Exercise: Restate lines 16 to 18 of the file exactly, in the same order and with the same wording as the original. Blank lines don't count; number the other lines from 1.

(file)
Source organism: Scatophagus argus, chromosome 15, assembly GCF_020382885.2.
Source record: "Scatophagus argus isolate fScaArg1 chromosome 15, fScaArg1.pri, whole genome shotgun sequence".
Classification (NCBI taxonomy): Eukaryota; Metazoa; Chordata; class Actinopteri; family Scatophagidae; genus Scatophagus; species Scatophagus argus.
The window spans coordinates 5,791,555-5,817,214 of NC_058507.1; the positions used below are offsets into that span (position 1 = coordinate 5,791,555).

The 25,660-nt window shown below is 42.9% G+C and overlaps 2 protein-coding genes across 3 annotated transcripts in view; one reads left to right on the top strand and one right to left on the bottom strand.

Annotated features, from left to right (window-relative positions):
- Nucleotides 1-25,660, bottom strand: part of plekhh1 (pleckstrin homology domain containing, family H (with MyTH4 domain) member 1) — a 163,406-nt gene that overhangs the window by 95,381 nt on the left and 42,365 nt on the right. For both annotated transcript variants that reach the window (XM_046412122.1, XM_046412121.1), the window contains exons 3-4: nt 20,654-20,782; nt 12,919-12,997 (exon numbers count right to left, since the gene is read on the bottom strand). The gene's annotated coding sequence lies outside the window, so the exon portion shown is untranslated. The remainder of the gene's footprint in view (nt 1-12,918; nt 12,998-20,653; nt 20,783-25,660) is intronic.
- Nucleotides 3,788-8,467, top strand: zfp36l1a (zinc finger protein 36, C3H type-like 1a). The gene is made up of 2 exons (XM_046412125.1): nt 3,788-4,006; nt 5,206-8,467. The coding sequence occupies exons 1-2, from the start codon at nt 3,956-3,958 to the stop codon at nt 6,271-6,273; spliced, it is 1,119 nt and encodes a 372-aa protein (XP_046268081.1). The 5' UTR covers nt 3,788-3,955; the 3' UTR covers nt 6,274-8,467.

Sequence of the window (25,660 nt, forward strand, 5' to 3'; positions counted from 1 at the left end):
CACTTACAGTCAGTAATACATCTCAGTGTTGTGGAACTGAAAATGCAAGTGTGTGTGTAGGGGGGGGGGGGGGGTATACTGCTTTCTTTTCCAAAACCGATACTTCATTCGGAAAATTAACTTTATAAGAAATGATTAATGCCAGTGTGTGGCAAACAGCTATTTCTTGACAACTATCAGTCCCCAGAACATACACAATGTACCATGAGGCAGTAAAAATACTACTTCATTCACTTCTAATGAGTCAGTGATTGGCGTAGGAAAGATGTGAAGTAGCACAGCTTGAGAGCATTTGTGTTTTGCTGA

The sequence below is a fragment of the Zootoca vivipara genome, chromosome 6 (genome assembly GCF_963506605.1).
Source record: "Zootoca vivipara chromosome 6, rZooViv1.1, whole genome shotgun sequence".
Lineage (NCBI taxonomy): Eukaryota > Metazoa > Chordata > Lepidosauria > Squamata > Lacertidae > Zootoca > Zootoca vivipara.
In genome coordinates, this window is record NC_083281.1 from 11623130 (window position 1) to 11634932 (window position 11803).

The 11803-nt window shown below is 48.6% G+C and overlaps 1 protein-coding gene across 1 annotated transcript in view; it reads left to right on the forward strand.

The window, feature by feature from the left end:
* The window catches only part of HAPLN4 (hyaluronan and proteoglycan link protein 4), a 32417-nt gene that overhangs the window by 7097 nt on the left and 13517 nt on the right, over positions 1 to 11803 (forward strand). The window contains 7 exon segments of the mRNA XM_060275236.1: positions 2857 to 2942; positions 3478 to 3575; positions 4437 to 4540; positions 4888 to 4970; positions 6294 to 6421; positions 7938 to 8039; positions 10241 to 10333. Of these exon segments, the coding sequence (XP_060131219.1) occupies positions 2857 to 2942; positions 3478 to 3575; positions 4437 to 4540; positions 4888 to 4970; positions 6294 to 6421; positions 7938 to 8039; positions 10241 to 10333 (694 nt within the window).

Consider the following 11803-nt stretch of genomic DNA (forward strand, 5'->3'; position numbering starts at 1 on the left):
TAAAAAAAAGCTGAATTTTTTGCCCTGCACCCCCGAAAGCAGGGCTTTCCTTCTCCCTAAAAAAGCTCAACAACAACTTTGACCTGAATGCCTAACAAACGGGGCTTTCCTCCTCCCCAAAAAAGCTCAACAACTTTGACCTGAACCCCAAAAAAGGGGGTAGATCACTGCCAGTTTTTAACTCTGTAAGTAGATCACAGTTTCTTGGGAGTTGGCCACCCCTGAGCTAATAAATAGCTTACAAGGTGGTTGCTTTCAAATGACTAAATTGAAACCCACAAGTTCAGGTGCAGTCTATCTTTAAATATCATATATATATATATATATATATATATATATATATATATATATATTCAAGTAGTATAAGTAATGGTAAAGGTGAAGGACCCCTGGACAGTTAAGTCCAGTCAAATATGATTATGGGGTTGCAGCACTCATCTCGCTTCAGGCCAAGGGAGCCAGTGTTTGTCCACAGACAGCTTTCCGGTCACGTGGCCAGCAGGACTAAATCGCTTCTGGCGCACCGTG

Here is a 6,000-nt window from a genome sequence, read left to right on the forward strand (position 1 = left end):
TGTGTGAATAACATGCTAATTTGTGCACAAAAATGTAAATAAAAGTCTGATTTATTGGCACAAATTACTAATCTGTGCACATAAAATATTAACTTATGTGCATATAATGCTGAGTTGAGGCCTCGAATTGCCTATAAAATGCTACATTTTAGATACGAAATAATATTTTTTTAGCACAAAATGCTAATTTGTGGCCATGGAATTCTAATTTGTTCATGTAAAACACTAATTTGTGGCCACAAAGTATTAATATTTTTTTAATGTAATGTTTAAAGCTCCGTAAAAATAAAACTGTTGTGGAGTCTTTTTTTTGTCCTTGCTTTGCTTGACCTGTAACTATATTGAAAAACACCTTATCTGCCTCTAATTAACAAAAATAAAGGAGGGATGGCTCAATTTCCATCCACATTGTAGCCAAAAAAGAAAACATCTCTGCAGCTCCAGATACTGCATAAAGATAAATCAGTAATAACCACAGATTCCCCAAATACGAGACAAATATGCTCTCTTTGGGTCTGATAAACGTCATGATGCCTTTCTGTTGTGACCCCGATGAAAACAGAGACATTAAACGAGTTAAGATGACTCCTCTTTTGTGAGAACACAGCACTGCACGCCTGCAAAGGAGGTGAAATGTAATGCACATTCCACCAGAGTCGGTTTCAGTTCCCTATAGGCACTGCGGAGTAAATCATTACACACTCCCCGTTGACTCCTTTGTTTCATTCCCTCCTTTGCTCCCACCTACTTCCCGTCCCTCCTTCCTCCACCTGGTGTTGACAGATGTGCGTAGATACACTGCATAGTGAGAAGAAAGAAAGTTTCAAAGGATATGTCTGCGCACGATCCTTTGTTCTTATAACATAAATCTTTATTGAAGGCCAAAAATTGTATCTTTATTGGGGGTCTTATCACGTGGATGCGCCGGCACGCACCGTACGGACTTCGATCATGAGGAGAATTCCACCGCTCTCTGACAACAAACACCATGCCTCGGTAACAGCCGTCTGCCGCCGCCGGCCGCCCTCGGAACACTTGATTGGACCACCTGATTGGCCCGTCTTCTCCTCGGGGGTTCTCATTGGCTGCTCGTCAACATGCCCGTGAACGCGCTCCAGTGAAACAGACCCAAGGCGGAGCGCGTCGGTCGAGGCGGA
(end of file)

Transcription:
The window, feature by feature from the left end:
* The window catches only part of HAPLN4 (hyaluronan and proteoglycan link protein 4), a 32417-nt gene that overhangs the window by 7097 nt on the left and 13517 nt on the right, over positions 1 to 11803 (forward strand). The window contains 7 exon segments of the mRNA XM_060275236.1: positions 2857 to 2942; positions 3478 to 3575; positions 4437 to 4540; positions 4888 to 4970; positions 6294 to 6421; positions 7938 to 8039; positions 10241 to 10333. Of these exon segments, the coding sequence (XP_060131219.1) occupies positions 2857 to 2942; positions 3478 to 3575; positions 4437 to 4540; positions 4888 to 4970; positions 6294 to 6421; positions 7938 to 8039; positions 10241 to 10333 (694 nt within the window).

Consider the following 11803-nt stretch of genomic DNA (forward strand, 5'->3'; position numbering starts at 1 on the left):